The invention can also be used in length measuring instruments.
While the invention has been shown and described in connection with the preferred embodiments, it is apparent that certain changes and modificaitons, in addition to those mentioned above, may be made from the basic features of the present invention. Accordingly, it is the intention of Applicant to protect all variations and modifications within the true spirit and valid scope of the present invention.
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|US7284338 *||Apr 6, 2005||Oct 23, 2007||Dr. Johannes Heidenhain Gmbh||Position measuring system|
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|US20010030283 *||Feb 16, 2001||Oct 18, 2001||Erich Strasser||Position measuring device and method for operation of a position measuring device|
|US20020145108 *||Apr 4, 2002||Oct 10, 2002||Anton Rodi||Rotary encoder|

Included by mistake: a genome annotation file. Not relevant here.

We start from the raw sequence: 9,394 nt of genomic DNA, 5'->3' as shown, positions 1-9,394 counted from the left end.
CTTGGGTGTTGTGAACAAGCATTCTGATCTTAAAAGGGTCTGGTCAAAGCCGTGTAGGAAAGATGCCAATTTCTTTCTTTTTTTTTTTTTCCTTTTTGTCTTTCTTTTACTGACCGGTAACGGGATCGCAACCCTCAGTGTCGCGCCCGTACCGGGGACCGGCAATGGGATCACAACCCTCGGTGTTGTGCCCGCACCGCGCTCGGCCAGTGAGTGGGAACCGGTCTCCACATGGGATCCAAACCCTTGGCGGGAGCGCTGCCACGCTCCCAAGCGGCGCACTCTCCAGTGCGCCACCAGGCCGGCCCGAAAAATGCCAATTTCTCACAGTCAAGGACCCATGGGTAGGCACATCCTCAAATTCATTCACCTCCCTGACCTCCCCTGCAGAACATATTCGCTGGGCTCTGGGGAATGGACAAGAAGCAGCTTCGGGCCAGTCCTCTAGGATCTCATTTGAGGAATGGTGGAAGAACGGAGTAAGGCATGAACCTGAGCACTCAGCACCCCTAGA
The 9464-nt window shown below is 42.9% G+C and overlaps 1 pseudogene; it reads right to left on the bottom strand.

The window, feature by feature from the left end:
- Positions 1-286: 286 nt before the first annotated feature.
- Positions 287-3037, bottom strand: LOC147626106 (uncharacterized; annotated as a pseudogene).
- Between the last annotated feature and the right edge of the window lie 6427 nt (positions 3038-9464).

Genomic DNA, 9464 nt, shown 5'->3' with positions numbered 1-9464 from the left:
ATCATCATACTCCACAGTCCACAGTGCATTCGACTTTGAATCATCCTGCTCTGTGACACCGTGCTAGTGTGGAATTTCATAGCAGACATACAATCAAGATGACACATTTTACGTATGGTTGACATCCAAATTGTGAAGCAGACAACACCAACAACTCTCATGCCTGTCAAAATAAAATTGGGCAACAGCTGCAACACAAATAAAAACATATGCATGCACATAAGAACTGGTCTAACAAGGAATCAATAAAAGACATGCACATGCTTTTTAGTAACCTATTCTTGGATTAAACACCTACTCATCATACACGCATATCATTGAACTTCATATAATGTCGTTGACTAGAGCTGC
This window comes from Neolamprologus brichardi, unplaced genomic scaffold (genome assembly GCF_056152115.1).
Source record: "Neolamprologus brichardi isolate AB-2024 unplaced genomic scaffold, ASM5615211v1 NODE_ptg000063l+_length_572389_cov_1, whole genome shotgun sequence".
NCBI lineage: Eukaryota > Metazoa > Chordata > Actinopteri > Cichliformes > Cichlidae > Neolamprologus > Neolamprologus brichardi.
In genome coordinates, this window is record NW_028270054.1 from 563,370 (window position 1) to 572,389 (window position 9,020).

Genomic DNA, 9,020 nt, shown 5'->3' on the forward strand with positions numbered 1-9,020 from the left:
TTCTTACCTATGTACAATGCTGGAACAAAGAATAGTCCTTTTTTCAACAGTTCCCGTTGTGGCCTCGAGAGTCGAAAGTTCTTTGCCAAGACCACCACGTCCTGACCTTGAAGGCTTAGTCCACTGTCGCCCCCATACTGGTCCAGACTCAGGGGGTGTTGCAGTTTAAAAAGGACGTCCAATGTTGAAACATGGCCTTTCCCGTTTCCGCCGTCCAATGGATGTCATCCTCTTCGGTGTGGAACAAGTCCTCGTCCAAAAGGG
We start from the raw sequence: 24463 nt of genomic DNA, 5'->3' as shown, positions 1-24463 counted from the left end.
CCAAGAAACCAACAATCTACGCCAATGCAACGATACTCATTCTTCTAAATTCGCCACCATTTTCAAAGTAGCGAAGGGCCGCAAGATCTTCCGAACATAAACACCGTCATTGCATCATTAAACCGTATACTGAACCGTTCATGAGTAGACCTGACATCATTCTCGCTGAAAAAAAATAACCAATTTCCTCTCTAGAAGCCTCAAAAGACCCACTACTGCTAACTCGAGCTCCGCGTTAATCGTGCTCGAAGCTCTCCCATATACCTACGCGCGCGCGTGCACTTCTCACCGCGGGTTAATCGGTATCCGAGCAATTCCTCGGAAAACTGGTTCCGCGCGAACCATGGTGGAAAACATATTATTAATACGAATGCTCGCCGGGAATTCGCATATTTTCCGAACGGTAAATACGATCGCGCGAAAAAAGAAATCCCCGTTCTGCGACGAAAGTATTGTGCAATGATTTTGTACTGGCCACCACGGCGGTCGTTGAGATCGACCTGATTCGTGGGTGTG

|US20060064890 *||Aug 25, 2005||Mar 30, 2006||Dr. Johannes Heidenhain Gmbh||Scanning unit and position measuring device|
|US20070079519 *||Apr 6, 2005||Apr 12, 2007||Andreas Hager||Position measuring system|
|US20140284464 *||Mar 19, 2014||Sep 25, 2014||Dr. Johannes Heidenhain Gmbh||Linear encoder and method of adjusting a linear encoder|
|U.S. Classification||250/231.13, 33/707|
|International Classification||G01D5/347, G01B5/00|
|Apr 17, 1998||AS||Assignment|
Owner name: JOHANNES HEIDENHAIN GMBH, GERMANY
Free format text: ASSIGNMENT OF ASSIGNORS INTEREST;ASSIGNOR:FEICHTINGER, KURT;REEL/FRAME:009116/0578
Effective date: 19980331
|May 20, 2003||FPAY||Fee payment|
Year of fee payment: 4
|Jun 8, 2007||FPAY||Fee payment|
Year of fee payment: 8
|Jul 18, 2011||REMI||Maintenance fee reminder mailed|
|Dec 14, 2011||LAPS||Lapse for failure to pay maintenance fees|
|Jan 31, 2012||FP||Expired due to failure to pay maintenance fee|
Effective date: 20111214